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CITdolgraduation1p062814LEWISTON — Emily Letourneau has been sewing since she was 7 years old, but she's had a difficult time building a career in that field.

Her boyfriend, a welder, had taught her how to make a simple seam with hot metal instead of thread.

She knew how to lay out patterns for the many quilts she has sewn.

“It's the same kind of mindset,” she said. "You have to measure and cut out.”

She had the hand dexterity required and the experience in piecing together a pattern.

 

 

“That's really what drew me to it,” she said. “And it's something you can have a career with. There aren't many industrial sewing places in the country.”

So Letourneau signed up for a 12-week welding training program at the New England School of Metalwork in Auburn. She graduated Friday, along with five others who received framed certificates and black T-shirts.

Letourneau, 21, of Lewiston and her fellow graduates were hired by Senior Flexonics Pathway Metroflex at 29 Lexington Ave. in Lewiston, to start Monday.

It's not a coincidence.

When that company was facing a shortage of skilled welders, Don Mondor, manufacturing manager at the company, phoned the CareerCenter. Three years earlier, he had picked up seven welders through a job-training program run by a state agency.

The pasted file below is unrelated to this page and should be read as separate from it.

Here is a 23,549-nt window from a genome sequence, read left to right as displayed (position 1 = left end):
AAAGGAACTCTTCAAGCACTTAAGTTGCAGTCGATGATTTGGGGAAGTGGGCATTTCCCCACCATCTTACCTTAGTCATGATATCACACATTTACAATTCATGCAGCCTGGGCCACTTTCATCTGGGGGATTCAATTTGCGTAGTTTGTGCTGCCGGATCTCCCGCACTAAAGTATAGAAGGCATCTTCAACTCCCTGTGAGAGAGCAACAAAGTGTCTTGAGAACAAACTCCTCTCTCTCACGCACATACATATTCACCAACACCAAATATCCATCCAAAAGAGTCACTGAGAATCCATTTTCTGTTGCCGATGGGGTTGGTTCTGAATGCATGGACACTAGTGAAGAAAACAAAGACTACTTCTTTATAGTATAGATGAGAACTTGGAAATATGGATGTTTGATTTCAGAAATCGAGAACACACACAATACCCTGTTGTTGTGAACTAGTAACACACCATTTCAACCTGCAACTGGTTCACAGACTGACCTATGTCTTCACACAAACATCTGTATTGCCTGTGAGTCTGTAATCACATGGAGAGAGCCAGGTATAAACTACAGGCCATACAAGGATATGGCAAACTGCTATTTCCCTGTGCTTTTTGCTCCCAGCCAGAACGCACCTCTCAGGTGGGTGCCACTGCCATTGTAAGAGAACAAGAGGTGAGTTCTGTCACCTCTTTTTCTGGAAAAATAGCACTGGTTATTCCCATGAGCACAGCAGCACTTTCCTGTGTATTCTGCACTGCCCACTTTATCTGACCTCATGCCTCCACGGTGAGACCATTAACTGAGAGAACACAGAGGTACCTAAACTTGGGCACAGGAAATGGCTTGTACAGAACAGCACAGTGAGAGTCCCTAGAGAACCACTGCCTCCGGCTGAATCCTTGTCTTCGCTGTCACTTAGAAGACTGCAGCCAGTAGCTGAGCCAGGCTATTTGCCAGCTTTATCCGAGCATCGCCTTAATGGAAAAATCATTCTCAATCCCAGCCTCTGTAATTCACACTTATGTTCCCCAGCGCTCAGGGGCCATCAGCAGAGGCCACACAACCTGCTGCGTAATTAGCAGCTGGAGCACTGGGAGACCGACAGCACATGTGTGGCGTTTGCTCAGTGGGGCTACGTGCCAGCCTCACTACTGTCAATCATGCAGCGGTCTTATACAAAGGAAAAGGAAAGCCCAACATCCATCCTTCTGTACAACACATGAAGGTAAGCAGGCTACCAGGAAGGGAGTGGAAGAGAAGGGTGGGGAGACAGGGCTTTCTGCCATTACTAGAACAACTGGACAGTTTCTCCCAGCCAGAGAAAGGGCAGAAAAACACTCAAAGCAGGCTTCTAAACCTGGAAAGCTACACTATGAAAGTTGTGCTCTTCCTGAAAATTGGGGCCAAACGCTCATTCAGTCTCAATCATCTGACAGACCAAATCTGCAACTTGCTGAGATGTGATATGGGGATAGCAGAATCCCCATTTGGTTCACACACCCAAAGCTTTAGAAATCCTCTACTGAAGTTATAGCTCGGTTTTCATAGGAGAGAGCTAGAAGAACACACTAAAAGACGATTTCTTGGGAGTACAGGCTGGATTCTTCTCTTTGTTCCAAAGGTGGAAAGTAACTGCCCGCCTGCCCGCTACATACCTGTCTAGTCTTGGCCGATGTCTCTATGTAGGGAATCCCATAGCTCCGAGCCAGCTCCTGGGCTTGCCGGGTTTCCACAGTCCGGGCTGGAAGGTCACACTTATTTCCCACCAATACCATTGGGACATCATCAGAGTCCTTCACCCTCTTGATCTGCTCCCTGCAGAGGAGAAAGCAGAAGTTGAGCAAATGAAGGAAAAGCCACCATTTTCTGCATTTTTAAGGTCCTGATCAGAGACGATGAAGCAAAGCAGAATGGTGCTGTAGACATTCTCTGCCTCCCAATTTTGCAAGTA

This time, he worked with the CareerCenter, Western Maine Community Action and the metalwork school to develop a 12-week training program with a curriculum tailored to his company's shop-floor needs. That way, the trainees would be able to hit the ground running once they completed the program.

The employer-focused training approach to developing career skills for the unemployed and underemployed used in that class was pioneered by the Maine Manufacturing Extension Partnership. It has been adopted by the Maine Department of Labor's Bureau of Unemployment Services as a model for other employers in the state.

Department of Labor Commissioner Jeanne Paquette spoke at Friday's graduation, praising the program and its employer-initiated approach to job creation.

“We can't do it alone anymore,” she said. “We don't have the resources in any agency, any business, any education program that will help do it in a silo.”

She said, “This is a great example of what the LePage administration, the Department of Labor and the other agencies involved (consider) a great opportunity for us to learn from so we can replicate it.”

On Thursday, the state received a $4.86 million grant to continue those types of programs, she said.